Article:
Joe Carnahan's 'Boss Level' is basically the 'Commando' of 'Groundhog Day' knockoffs, trapping a gristly tough guy with immaculate hair in a repeating cycle of death, as he's forced to relive his own inevitable murder, over and over again, while slaughtering endless baddies. It's a reasonably clever spin on decades old theme but, once the novelty of the genre swap wears off, not much more than that.
Roy Pulver (Frank Grillo, 'Avengers: Endgame') wakes up every morning to be killed by an army of quirky assassins in a variety of ways. He's either riddled with bullets from a gatling gun attached to a helicopter, blown up by a dwarf, beheaded by a 'Kill Bill'-esque swordsman (Selina Lo, with her catchphrase of "I am Guan-Yin, and Guan-Yin has done this!" is a highlight), impaled by a harpoon, or shot by Hitler's gun, before it starts all over again for reasons he doesn't understand. If he survives long enough, he has a few beers at the diner owned by his pal, Chef Jake (Ken Jeong, 'Occupation: Rainfall'). But, inevitably, Roy is offed.
A former Delta Force member, Roy needs to work out how he became trapped in this repeating loop in time and space, how he can save his scientist ex-wife (Naomi Watts, 'Penguin Bloom') and 11-year-old son, and what an evil military scientist named Ventor (Mel Gibson, 'Fatman', 'Dragged Across Concrete'), wants with some gadget called The Osiris Spindle. That's if he can save himself from being beheaded by Guan-Yin yet again.
'BOSS LEVEL' TRAILER
As in just about every interpretation of this live-die-repeat scenario, the fun lies in how the unlucky schmuck will cope with his predicament. 'Boss Level' is similar to 'Happy Death Day' and 'Source Code' in that its hero goes from confusion to panic to problem-solving determination to sardonic indifference to hard-won enlightenment. Roy attempts to use his multiple lives to solve his own murder, wiping out potential killers through the process of elimination (including his own), but its a pretty half-arsed whodunnit. There is no real energy invested towards the identification of suspects (non-spoiler alert: it's Ventor) or red herrings.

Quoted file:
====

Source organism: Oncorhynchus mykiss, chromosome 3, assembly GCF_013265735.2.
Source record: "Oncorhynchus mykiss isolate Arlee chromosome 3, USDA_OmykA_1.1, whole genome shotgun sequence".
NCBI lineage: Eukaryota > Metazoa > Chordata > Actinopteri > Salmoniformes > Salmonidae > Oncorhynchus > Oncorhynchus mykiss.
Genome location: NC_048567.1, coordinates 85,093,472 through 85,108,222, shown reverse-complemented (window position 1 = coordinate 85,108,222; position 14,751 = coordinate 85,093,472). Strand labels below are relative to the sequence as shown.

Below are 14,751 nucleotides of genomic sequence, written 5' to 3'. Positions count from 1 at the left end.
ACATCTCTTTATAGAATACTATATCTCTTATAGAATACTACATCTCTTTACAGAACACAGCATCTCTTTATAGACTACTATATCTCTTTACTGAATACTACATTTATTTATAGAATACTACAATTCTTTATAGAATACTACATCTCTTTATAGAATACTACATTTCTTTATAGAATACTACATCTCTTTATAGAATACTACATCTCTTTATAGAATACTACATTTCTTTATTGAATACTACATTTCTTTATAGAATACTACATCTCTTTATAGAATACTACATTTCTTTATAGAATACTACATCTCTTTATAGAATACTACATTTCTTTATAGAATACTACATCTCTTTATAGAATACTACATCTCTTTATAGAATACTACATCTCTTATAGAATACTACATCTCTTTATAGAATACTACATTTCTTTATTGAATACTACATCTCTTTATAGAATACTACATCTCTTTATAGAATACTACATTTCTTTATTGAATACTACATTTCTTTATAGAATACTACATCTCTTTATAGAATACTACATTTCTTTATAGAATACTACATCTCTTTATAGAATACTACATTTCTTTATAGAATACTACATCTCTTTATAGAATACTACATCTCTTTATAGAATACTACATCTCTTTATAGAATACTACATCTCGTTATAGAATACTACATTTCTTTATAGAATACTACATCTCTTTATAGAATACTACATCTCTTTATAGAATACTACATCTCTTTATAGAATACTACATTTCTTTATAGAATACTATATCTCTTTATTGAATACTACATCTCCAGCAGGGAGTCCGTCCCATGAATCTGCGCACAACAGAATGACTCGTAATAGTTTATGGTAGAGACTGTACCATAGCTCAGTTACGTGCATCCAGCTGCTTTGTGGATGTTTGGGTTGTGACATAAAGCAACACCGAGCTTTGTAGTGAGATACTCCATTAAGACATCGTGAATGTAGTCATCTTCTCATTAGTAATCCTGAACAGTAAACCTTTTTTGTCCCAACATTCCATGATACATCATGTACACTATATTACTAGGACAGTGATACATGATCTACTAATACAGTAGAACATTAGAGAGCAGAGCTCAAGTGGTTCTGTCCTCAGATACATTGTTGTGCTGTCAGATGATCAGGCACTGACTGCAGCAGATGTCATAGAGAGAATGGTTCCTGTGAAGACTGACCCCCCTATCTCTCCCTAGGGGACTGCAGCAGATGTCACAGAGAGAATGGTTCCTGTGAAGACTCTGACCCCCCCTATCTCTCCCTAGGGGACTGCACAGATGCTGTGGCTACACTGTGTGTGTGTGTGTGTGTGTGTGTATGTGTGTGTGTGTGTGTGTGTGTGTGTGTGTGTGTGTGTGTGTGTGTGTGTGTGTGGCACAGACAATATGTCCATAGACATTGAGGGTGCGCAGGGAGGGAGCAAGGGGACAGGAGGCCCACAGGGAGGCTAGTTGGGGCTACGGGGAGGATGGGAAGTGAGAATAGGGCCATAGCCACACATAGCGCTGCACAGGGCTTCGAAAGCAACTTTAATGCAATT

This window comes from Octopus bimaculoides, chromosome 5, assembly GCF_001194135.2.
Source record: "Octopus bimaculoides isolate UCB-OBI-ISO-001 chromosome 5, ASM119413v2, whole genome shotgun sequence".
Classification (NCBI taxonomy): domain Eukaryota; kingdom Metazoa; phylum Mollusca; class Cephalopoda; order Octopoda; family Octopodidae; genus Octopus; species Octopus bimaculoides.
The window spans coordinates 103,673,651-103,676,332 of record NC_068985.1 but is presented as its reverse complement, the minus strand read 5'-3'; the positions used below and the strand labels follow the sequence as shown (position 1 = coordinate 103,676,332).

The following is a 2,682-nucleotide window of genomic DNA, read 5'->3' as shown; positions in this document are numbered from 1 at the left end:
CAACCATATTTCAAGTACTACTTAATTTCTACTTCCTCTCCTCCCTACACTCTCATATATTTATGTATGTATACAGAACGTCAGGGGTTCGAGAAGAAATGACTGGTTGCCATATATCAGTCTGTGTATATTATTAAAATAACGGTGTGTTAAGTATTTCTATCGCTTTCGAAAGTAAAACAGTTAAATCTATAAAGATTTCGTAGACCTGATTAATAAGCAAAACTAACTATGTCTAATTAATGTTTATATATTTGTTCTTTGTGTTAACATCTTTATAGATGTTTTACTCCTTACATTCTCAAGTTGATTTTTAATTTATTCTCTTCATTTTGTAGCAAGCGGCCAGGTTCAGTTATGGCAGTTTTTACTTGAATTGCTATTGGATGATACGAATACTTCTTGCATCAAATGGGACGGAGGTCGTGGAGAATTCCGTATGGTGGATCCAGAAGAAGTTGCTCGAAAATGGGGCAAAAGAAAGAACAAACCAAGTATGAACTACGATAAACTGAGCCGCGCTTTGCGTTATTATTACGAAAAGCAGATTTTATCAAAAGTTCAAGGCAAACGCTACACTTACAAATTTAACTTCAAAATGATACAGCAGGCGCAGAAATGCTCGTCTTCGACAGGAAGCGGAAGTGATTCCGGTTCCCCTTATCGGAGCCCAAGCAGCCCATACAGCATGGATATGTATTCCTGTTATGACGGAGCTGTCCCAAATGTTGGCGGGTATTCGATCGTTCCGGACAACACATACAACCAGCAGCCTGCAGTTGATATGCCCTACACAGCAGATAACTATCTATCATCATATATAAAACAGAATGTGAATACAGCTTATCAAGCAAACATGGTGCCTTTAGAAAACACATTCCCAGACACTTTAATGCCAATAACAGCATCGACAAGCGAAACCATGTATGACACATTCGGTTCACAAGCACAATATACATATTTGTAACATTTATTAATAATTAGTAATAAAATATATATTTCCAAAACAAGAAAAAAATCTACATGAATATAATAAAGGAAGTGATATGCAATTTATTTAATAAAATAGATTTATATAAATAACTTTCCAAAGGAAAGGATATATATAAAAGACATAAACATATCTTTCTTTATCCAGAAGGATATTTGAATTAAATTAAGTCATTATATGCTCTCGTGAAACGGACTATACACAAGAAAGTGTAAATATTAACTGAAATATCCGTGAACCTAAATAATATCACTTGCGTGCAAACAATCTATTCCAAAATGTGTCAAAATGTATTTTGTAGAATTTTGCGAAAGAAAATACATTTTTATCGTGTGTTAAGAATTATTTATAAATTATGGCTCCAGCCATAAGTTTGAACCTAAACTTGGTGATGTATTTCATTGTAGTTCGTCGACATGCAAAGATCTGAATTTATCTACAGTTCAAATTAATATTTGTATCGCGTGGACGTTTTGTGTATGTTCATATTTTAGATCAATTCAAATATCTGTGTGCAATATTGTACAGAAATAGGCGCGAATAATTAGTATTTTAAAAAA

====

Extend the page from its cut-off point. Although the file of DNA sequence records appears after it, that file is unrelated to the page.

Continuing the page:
Carnahan has been obsessed with tough guys throughout his entire career as a filmmaker. In his best work, he deconstructs them (as in 'The Grey' and 'Narc'). In his less impressive films, he turns them into cartoons ('Smokin' Aces', 'Stretch'). His latest film falls into the latter and anyone who plays video games will understand the phrase 'Boss Level' instantly. It's the ultimate boss, the highest and toughest level of difficulty in a fighting game. As Grillo journeys towards the truth, his opponents become more difficult to eliminate. There's grenade launchers, assault weapons, over-the-top kills, hand-to-hand combat, car chases, and dollops of humour and heart. It's little more than a flurry of vivid images, glued together by the weathered mug and croaky voice of Frank Grillo.
It's little more than a flurry of vivid images, glued together by the weathered mug and croaky voice of Frank Grillo.
What Carnahan doesn't seem to have considered is that the very concept of the video game boss is on its last legs. Bosses were effectively bottlenecks at a time when games were expanding. Open world and online games are flourishing, player choice has become paramount, and boss fights in games that felt otherwise wide open - like the notoriously underwhelming boss confrontations in otherwise acclaimed games such as 'Bioshock' or 'Deus Ex: Human Revolution' - now feel like dead weight.
At first glance, 'Boss Level' feels like the cinematic equivalent of the video game regression that I've just described. Peer closer and there is a trace of something more mature and critical buried underneath all the self-aware extremeness and nostalgic action. A more cerebral director could probably tease out some existential questions from such a familiar genre, but Carnahan leans on the easy cheat codes of brighter lights and louder noises.
In trying to finally make it to tomorrow, will Roy become a better dad, a better ex-husband, a better version of himself? Max Barbakow recently wrung this ingenious conceit for everything it was worth with 'Palm Springs'. All a diverting riff like 'Boss Level' can do is throw a gatling gun in with a few sword fights, which makes it inchoate, but mostly fun.